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Credit Unions Have Membership Requirements

Credit unions typically support a specific demographic of people. So, you may have to meet membership requirements to sign up.

For example, some credit unions are geared toward serving members of the military, so you or someone in your family has to be on active duty, work for the military in another capacity or meet other potential eligibility requirements. Other credit unions require you to live in a certain area or work in a specific industry.

Credit Unions May Not Have the Best Rates

As mentioned above, credit unions typically offer lower rates on loans and higher rates on deposit accounts than traditional banks. However, modern online banks with high-yield savings accounts often offer better rates on deposit accounts.

Credit Unions May Not Offer the Services You Want

Credit unions may offer better rates than traditional banks, but they’re often limited in the services they provide. Some have limited customer service availability or offer a limited selection of loans. You’ll find a greater variety of credit cards through bigger banks, as well.

Sometimes you really do get what you pay for, even in banking.  

How To Choose a Bank or Credit Union

Here are a few things to consider when you compare credit unions versus banks:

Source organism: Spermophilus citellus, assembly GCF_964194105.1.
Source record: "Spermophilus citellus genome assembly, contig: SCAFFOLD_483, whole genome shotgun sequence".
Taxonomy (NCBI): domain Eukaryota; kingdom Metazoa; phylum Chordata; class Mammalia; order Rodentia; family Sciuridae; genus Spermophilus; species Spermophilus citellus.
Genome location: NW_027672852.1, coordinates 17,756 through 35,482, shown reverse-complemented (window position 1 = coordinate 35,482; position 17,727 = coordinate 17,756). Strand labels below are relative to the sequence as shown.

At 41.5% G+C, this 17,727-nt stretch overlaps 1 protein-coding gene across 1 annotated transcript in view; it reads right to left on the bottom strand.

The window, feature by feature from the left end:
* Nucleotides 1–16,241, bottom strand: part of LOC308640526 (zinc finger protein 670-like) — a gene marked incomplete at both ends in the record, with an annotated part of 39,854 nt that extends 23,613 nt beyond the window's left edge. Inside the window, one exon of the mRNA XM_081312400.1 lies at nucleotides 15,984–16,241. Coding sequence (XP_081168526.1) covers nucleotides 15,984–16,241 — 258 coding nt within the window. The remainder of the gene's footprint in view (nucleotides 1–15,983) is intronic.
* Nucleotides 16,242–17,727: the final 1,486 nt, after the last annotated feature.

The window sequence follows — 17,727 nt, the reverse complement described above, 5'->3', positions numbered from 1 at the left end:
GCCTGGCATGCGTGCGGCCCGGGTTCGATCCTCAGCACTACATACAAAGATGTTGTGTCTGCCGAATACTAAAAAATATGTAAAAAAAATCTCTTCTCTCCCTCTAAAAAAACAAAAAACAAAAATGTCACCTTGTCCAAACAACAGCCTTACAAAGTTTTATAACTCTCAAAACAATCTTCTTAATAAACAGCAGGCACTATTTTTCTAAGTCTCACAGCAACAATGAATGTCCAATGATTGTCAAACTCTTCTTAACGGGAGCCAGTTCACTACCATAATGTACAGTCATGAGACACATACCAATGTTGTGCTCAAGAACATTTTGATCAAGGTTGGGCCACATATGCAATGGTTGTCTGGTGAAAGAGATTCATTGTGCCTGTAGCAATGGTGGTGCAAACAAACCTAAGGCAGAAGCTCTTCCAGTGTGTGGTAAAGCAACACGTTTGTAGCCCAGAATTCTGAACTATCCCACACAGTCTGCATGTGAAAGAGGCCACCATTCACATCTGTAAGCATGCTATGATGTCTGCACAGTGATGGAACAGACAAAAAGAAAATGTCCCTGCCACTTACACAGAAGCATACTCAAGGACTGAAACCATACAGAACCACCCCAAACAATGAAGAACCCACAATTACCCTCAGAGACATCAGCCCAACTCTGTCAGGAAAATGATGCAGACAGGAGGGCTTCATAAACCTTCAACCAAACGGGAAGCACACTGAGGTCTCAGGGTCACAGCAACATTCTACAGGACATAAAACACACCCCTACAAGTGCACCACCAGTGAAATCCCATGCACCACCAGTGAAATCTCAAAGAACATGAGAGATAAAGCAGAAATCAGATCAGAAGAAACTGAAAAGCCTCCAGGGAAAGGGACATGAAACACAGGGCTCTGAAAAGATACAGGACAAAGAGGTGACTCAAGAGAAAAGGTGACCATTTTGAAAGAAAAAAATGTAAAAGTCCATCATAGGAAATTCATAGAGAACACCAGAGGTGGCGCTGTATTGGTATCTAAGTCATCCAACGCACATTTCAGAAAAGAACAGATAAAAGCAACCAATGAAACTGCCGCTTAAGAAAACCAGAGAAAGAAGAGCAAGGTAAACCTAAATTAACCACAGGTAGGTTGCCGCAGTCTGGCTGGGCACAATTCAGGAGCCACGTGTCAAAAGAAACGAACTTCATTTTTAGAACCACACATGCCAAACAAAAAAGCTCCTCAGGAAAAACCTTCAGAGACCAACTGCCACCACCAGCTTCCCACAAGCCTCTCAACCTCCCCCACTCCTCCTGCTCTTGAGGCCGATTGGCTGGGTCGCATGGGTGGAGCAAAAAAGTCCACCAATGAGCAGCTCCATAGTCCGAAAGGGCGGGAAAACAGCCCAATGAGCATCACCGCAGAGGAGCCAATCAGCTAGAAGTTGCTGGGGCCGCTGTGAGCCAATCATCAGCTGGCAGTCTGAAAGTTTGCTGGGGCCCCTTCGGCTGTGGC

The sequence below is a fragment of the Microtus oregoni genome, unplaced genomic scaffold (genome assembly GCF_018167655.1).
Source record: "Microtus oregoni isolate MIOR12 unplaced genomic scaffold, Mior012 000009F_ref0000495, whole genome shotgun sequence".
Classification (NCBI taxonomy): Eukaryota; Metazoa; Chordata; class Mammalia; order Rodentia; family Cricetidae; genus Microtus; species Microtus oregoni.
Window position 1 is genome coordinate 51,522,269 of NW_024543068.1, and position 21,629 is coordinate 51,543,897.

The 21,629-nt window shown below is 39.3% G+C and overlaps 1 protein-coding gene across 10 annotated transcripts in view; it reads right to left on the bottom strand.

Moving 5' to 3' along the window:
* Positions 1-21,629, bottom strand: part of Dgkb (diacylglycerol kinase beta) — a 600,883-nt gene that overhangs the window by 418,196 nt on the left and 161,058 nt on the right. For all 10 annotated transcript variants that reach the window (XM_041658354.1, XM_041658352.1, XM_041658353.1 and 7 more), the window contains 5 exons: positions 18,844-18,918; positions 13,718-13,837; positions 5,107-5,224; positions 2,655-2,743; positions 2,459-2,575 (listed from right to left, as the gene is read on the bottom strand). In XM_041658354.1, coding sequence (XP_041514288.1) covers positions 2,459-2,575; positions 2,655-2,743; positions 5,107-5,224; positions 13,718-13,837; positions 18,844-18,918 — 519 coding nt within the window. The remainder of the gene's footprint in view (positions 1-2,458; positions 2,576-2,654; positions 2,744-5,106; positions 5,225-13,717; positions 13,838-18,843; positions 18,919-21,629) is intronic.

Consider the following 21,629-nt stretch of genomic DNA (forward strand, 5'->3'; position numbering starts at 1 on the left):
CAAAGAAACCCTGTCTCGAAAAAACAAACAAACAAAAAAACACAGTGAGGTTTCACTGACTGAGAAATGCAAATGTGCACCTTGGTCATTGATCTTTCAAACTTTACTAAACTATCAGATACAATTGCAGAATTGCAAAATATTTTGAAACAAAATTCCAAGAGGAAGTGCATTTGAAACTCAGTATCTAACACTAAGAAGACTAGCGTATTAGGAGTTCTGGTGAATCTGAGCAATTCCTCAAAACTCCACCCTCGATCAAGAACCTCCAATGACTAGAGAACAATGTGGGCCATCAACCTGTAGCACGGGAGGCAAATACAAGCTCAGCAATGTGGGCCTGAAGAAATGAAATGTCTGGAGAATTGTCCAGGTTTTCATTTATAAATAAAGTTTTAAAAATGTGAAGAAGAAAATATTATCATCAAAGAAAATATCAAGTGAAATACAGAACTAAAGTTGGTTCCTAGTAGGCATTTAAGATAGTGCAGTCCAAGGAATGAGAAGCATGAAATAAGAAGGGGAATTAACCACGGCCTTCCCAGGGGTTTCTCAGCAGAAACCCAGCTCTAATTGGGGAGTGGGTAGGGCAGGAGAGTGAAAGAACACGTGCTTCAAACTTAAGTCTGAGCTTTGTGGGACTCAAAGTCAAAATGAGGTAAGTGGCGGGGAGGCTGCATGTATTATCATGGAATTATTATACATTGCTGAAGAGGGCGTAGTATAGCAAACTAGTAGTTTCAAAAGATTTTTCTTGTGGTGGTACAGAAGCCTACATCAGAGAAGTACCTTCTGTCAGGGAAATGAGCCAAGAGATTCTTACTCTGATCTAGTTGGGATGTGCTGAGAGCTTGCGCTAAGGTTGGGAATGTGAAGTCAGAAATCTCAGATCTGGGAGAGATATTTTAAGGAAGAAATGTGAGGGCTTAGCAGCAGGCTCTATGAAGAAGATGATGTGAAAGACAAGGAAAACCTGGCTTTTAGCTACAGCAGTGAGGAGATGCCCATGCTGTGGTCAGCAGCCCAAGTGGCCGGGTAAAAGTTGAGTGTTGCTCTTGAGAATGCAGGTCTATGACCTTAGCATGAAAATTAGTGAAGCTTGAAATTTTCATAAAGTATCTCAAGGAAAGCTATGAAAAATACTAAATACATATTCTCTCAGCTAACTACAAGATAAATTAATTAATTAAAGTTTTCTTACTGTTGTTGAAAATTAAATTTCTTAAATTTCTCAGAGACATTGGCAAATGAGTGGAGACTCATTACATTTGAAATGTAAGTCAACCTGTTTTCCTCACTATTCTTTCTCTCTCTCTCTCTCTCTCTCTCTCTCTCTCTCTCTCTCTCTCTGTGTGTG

• Service Availability: If you’re looking for a particular service — or know you’ll need it in the future — make sure the bank or credit union you’re interested in offers it. 
  • Technology: Credit unions invest their profits back into their members. That means they may not have the best technology or offer the most convenient banking experience.
  • Fees and Returns: If you’re willing to give up state-of-the-art technology to pay less on loans and earn more on deposits, credit unions may be your best choice.
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Final Take

Banks and credit unions both have their place in today’s financial ecosystem. Banks often offer services credit unions don’t, while credit unions keep costs low. Consider the pros and cons of each when trying to determine which is best for your financial situation.


Find the answers to the most common questions about the credit union versus bank comparison below.
  • Is a credit union better than a bank?
    • If you're looking for in-person service and better interest rates, consider a credit union. However, if you're looking for a better online and mobile experience and a greater variety of services, you might be better off with a bigger bank.
    • Ultimately, which is better for you depends on your unique needs. Consider the pros and cons of each option and how they relate to your situation before you make your decision.
  • What are three differences between a bank and a credit union?
    • The three biggest differences between banks and credit unions are as follows:
      • 1. Banks are for-profit businesses, and credit unions are not-for-profit businesses.
      • 2. Credit unions typically charge less interest on loans and pay higher interest on deposit accounts.
      • 3. Banks often offer a greater variety of services than credit unions.
    • Note that, aside from being for-profit or not-for-profit, there are exceptions to these rules.

Our in-house research team and on-site financial experts work together to create content that’s accurate, impartial, and up to date. We fact-check every single statistic, quote and fact using trusted primary resources to make sure the information we provide is correct. You can learn more about GOBankingRates’ processes and standards in our editorial policy.